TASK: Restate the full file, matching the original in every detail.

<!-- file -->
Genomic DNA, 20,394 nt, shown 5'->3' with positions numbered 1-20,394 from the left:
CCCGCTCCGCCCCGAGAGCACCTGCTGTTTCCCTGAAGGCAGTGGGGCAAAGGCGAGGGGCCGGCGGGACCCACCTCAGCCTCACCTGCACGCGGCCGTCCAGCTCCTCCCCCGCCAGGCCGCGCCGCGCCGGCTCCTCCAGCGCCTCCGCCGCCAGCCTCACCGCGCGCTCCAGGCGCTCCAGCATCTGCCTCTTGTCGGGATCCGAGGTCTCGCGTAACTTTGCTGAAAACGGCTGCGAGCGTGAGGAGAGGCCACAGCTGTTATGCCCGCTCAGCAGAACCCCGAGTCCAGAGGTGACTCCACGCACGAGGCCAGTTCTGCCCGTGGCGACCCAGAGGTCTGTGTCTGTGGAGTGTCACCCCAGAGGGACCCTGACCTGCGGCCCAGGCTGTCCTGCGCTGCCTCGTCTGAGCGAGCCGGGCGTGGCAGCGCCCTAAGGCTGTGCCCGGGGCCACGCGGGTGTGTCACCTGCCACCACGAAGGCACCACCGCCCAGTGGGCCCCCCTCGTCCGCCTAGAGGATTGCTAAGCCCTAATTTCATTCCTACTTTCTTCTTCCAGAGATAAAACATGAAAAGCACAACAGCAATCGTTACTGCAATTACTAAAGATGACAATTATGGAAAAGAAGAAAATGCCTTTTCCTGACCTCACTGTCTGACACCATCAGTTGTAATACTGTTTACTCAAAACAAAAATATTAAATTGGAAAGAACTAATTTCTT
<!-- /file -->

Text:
Genomic DNA, 20,394 nt, shown 5'->3' with positions numbered 1-20,394 from the left:
CCCGCTCCGCCCCGAGAGCACCTGCTGTTTCCCTGAAGGCAGTGGGGCAAAGGCGAGGGGCCGGCGGGACCCACCTCAGCCTCACCTGCACGCGGCCGTCCAGCTCCTCCCCCGCCAGGCCGCGCCGCGCCGGCTCCTCCAGCGCCTCCGCCGCCAGCCTCACCGCGCGCTCCAGGCGCTCCAGCATCTGCCTCTTGTCGGGATCCGAGGTCTCGCGTAACTTTGCTGAAAACGGCTGCGAGCGTGAGGAGAGGCCACAGCTGTTATGCCCGCTCAGCAGAACCCCGAGTCCAGAGGTGACTCCACGCACGAGGCCAGTTCTGCCCGTGGCGACCCAGAGGTCTGTGTCTGTGGAGTGTCACCCCAGAGGGACCCTGACCTGCGGCCCAGGCTGTCCTGCGCTGCCTCGTCTGAGCGAGCCGGGCGTGGCAGCGCCCTAAGGCTGTGCCCGGGGCCACGCGGGTGTGTCACCTGCCACCACGAAGGCACCACCGCCCAGTGGGCCCCCCTCGTCCGCCTAGAGGATTGCTAAGCCCTAATTTCATTCCTACTTTCTTCTTCCAGAGATAAAACATGAAAAGCACAACAGCAATCGTTACTGCAATTACTAAAGATGACAATTATGGAAAAGAAGAAAATGCCTTTTCCTGACCTCACTGTCTGACACCATCAGTTGTAATACTGTTTACTCAAAACAAAAATATTAAATTGGAAAGAACTAATTTCTT